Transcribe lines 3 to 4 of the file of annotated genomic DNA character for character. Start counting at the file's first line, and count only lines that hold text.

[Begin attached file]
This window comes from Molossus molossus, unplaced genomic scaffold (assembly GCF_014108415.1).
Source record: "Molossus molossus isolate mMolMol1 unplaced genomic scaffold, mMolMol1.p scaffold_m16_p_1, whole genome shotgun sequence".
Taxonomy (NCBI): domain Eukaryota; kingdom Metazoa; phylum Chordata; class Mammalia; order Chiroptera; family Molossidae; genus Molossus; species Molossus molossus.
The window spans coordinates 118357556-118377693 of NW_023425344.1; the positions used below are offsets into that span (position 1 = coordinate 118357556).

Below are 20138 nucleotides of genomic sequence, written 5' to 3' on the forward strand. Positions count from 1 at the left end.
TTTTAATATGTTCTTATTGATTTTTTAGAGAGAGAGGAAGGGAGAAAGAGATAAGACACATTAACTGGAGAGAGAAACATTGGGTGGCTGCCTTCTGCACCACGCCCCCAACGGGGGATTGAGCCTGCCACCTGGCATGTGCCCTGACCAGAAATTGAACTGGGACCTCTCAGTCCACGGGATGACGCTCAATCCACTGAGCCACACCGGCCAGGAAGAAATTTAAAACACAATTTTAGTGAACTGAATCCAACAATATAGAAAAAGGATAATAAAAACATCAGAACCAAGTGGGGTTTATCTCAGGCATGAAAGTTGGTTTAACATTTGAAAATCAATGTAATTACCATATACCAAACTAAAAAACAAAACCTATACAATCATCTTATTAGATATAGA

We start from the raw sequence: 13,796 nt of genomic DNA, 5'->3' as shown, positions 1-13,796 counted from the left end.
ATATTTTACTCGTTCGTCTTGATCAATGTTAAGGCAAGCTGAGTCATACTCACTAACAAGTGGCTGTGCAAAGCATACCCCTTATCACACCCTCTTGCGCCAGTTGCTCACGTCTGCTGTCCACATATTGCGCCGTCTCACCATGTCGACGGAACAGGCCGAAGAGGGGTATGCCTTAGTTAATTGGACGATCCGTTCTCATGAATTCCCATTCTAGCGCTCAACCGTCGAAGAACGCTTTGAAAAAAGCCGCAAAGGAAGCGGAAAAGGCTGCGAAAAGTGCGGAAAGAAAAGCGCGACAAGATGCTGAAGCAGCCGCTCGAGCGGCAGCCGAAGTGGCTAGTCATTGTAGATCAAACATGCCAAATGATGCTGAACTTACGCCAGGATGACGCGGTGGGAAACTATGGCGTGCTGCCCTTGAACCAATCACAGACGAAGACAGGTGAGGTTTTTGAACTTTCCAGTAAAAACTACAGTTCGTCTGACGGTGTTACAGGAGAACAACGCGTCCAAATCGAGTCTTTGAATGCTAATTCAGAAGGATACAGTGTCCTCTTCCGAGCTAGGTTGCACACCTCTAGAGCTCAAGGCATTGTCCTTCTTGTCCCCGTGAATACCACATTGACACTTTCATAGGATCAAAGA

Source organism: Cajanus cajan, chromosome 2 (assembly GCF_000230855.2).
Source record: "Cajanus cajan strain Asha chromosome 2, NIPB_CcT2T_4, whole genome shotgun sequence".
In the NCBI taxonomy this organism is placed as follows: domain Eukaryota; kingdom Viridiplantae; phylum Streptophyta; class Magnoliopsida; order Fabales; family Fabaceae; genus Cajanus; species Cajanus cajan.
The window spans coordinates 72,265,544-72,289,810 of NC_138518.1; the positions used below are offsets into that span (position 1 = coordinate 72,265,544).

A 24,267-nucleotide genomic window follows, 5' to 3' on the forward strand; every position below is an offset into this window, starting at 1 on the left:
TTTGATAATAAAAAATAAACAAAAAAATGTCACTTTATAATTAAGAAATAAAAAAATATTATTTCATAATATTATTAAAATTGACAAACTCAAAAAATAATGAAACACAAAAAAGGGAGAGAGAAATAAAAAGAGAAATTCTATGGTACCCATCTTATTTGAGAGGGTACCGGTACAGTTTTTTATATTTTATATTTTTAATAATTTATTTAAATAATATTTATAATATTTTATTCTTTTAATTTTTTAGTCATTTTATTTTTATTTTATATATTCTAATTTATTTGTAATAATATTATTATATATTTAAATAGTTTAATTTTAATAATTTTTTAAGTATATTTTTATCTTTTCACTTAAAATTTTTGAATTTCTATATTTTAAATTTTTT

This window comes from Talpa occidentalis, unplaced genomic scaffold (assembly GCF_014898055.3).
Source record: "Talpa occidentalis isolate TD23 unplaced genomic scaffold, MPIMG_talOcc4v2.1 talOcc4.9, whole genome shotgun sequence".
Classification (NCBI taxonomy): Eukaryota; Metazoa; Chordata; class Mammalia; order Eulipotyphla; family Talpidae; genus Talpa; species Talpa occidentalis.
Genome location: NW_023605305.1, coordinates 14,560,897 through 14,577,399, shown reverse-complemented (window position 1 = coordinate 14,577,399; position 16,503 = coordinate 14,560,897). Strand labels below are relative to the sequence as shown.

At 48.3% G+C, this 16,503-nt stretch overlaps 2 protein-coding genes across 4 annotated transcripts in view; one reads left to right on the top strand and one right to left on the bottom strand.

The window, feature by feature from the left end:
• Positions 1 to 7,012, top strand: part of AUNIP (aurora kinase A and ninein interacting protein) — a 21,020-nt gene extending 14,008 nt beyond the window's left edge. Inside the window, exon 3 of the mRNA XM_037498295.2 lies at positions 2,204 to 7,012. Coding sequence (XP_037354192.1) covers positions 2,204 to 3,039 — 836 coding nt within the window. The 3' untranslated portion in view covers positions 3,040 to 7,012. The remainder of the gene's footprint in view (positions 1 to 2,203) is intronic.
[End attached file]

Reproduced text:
Taxonomy (NCBI): domain Eukaryota; kingdom Metazoa; phylum Chordata; class Mammalia; order Chiroptera; family Molossidae; genus Molossus; species Molossus molossus.
The window spans coordinates 118357556-118377693 of NW_023425344.1; the positions used below are offsets into that span (position 1 = coordinate 118357556).